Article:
So I decided I should get some solid grounds on 2D/3D math too. So I put SDL and OpenGL on hold and looked for good books on that subject. "3D Math primer for graphics and game development" seemed like a very good book, and reviews were good too. So I started reading this book a couple of days ago.

Now I'm reading an 800 pages book that teaches math 3D thoroughly until I'm grabbing my hair and tearing it out lolol...

I must admit it... I'm getting burnt out, demotivated and downright lost in the middle of all this learning process. It's just too much to be done single-handedly... I need to know 3D math, then SDL, then either OpenGL or a graphics API like Ogre 3D, then Blender in order to make the models, then God knows what else... In my life I've learnt to play the guitar all by myself, to write and manage a blog all by myself, I've learnt a lot about guitar equipment all by myself, but learning to make games seems too much to bear. Maybe I'm tired of pushing so hard on myself...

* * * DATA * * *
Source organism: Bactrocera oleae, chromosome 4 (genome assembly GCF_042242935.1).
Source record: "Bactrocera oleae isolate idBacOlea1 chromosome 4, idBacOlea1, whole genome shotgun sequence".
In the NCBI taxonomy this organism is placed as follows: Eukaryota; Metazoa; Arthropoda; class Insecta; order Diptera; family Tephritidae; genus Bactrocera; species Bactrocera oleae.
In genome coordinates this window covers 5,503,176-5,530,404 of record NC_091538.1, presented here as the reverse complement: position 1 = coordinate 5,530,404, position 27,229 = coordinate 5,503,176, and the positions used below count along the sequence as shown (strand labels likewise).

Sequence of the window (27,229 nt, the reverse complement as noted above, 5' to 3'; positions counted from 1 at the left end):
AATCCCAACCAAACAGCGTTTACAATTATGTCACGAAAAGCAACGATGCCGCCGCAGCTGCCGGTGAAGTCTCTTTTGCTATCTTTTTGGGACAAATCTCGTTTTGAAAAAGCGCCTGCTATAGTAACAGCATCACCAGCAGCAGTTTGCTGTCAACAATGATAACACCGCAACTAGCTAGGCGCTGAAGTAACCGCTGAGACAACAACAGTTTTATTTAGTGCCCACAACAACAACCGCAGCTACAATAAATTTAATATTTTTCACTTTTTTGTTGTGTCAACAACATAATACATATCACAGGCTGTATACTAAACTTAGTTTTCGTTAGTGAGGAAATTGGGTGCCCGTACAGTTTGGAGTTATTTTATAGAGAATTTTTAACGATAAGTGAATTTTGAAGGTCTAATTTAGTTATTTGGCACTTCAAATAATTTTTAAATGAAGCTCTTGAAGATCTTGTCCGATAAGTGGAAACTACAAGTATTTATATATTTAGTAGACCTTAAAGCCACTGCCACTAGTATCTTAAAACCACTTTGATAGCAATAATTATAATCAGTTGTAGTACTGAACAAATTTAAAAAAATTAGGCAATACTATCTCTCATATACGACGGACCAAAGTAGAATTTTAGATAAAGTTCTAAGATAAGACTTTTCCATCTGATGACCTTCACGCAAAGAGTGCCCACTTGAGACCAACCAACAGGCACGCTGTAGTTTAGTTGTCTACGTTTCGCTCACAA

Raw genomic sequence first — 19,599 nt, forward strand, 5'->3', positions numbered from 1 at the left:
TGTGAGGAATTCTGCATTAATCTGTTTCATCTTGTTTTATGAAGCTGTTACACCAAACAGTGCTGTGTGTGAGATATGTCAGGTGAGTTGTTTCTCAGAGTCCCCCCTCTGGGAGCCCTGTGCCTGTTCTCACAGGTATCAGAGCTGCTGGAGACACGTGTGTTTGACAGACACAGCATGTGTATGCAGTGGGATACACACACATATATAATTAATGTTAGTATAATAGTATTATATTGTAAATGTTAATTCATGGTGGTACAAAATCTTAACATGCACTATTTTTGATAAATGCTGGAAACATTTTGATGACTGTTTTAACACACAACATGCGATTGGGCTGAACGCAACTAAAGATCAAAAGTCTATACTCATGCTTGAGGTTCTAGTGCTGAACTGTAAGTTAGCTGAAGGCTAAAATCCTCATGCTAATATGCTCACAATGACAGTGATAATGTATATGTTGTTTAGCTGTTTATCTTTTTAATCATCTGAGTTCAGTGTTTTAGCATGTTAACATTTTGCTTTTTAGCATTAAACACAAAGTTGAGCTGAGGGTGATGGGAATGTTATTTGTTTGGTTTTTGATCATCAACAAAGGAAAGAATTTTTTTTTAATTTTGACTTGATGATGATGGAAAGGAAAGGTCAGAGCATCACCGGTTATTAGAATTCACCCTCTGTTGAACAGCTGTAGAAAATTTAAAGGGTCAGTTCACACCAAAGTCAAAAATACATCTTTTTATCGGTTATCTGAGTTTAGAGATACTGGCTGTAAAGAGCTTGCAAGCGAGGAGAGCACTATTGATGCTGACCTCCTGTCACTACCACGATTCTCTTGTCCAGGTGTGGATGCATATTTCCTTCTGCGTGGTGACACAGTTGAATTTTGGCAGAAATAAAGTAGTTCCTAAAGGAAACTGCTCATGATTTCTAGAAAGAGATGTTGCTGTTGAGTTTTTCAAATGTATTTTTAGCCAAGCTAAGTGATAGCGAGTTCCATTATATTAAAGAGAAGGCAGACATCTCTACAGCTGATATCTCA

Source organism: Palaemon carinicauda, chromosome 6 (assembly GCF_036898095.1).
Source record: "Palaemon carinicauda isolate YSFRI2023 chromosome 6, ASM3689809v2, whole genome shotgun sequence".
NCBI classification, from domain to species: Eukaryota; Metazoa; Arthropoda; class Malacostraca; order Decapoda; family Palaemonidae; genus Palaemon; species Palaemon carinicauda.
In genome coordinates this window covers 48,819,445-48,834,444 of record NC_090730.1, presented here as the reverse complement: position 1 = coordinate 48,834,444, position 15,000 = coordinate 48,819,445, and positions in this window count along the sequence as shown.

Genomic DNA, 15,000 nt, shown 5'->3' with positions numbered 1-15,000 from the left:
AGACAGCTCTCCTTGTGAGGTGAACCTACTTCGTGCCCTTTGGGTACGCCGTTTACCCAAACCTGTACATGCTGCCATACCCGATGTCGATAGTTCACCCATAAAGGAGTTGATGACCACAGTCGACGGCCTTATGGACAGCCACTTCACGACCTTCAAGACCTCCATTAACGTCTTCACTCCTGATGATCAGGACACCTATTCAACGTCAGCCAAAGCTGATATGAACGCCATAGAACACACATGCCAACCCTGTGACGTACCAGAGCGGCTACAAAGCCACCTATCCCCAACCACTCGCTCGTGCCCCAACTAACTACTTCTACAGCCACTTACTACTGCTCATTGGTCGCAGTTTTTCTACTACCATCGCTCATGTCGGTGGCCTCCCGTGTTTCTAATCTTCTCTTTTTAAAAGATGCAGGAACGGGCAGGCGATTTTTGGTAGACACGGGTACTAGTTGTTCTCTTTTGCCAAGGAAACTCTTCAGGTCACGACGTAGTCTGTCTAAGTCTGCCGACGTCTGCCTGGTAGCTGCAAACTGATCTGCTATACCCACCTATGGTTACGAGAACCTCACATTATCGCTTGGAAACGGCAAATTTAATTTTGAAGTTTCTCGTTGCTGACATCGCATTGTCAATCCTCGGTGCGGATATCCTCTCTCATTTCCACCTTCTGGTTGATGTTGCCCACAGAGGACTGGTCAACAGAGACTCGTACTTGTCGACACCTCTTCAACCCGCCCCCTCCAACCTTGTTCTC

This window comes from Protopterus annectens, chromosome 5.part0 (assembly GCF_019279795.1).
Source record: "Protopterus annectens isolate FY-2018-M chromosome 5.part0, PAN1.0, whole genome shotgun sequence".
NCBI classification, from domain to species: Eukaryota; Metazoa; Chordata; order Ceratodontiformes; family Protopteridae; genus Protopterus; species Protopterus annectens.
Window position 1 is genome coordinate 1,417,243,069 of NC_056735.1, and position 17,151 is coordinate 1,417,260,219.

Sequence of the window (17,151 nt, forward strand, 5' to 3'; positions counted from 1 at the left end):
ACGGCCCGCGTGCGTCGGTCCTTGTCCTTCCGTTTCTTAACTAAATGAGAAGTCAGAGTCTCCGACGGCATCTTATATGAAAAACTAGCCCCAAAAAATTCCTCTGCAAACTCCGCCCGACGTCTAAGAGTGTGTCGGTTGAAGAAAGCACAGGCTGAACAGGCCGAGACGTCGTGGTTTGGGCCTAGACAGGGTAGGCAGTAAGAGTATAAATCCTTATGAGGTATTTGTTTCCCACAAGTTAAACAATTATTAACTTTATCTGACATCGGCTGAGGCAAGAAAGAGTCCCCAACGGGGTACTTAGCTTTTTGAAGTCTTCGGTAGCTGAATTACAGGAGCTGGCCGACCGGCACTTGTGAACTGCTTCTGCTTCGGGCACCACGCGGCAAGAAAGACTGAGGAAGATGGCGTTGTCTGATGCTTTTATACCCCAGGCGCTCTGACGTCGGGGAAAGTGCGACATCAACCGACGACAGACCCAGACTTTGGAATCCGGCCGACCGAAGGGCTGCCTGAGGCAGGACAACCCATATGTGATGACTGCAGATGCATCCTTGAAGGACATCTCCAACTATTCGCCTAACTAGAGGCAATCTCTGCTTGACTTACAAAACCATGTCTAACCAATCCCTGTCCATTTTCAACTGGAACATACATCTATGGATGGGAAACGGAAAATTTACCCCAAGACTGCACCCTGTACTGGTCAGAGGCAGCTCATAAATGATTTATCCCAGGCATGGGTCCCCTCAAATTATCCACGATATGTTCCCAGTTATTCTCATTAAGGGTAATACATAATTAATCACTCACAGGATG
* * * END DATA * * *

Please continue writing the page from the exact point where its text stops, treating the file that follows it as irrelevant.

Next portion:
Recently I've joined a team of programmers and contributed a bit as a game designer. I wrote a Game Design Document (it wasn't 100% finished, but it was well on its way), so I got a grasp of how a GDD needs to be written, etc. On that team, one of the hardest parts was to find 2D artists - it was so hard that the project was actually shifted to 3D because there seems to be more 3D artists than 2D ones. That also contributed to my shift to OpenGL after some SDL experiments...


So my question is: Should I just give up? I really enjoy the game ideas I have in mind, but I'm starting to believe I simply can't pull it off... On the other hand, I'd be glad to write a thorough Game Design Document for each game idea, and if I could get some folks to help me out I think the games would have some success. But... Is it realistic to expect some people to join me and pick up the GDD and get things started? Because right now that seems like the only way out...

TL;DR - I have some exciting game ideas in my head (none of them are MMORPGs, lol). So to get my hands dirty I've learnt C++ thoroughly during the last year. Then I started learning SDL, but shifted to OpenGL to know more 2D and 3D. I needed 3D math background for OpenGL, so I started learning 3D math from a book - it's boggling my mind after so much self-teaching... So I'm getting burnt out, demotivated and lost. Should I
A) give up my ideas,